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980 Prognostic Analyses for Adult Relapsed / Refractory Acute Lymphoblastic Leukemia Patients Who Received First Allogenic Hematopoietic Stem Cell Transplantation

Program: Oral and Poster Abstracts
Session: 612. Acute Lymphoblastic Leukemia: Clinical Studies: Poster I
Hematology Disease Topics & Pathways:
Leukemia, ALL, Diseases, Therapies, Lymphoid Malignancies
Saturday, December 5, 2020, 7:00 AM-3:30 PM

Momoko Nakamura1*, Yasuyuki Arai, MD, PhD1, Shigeki Hirabayashi2*, Tadakazu Kondo, MD, PhD2, Noriko Doki, MD, PhD3*, Naoyuki Uchida, MD, PhD4, Takahiro Fukuda5*, Yukiyasu Ozawa, MD, PhD6*, Masatsugu Tanaka, MD7*, Makoto Onizuka, MD, PhD8, Tatsuo Ichinohe9, Yoshiko Atsuta, MD, PhD10* and Shinichi Kako, MD11

1Department of Hematology and Oncology, Graduate School of Medicine, Kyoto University, Kyoto, KYO, Japan
2Department of Hematology and Oncology, Graduate School of Medicine, Kyoto University, Kyoto, Japan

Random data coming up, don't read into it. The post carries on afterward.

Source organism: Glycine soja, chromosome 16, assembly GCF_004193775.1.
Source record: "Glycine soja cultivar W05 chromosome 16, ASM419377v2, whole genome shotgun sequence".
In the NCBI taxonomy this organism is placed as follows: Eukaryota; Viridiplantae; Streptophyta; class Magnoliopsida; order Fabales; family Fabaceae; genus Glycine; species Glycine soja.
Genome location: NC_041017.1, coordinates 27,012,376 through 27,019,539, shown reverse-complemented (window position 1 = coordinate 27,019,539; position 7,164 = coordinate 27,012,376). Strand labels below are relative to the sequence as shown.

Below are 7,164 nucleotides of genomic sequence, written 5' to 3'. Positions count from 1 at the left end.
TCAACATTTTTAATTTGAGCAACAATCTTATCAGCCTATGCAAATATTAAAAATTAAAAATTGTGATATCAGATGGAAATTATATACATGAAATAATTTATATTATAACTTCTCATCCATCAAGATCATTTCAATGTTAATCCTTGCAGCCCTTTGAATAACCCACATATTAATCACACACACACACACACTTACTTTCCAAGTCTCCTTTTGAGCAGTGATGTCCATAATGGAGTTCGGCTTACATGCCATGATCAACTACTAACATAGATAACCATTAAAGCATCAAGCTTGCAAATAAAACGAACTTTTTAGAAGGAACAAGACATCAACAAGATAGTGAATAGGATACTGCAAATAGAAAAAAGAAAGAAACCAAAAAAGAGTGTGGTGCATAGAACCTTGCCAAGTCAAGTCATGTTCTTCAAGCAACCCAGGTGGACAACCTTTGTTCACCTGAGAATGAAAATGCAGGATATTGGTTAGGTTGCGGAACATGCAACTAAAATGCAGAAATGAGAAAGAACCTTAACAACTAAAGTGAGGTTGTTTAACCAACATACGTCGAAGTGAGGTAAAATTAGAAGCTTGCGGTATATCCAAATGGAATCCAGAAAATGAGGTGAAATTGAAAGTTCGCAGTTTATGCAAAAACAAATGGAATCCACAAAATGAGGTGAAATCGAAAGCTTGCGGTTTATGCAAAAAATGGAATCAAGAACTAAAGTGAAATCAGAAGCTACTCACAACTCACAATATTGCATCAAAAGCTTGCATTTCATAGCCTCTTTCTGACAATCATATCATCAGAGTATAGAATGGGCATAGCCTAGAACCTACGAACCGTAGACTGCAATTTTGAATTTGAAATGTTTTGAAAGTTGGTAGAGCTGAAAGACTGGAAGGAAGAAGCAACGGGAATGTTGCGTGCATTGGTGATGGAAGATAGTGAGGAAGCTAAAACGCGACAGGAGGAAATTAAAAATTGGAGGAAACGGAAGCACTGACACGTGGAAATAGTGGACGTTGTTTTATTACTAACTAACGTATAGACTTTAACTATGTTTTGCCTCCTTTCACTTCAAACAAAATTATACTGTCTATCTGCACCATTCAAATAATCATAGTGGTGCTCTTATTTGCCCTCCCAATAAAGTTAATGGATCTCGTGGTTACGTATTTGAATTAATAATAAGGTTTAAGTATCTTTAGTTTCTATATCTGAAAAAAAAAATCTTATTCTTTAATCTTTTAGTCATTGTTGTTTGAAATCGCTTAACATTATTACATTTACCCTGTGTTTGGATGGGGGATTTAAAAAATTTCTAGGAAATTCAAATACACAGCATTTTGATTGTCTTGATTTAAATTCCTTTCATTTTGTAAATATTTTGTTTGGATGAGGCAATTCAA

3Hematology Division, Tokyo Metropolitan Cancer and Infectious Diseases Center, Komagome Hospital, Tokyo, Japan
4Department of Hematology, Federation of National Public Service Personnel Mutual Aid Associations, Toranomon Hospital, Tokyo, Japan
5Department of Hematopoietic Stem Cell Transplantation, National Cancer Center Hospital, Tokyo, Japan
6Department of Hematology, Japanese Red Cross Nagoya First Hospital, Nagoya, Japan
7Department of Hematology, Kanagawa Cancer Center, Yokohama, KAN, Japan
8Hematology and Oncology, Tokai University School of Medicine, Isehara, Japan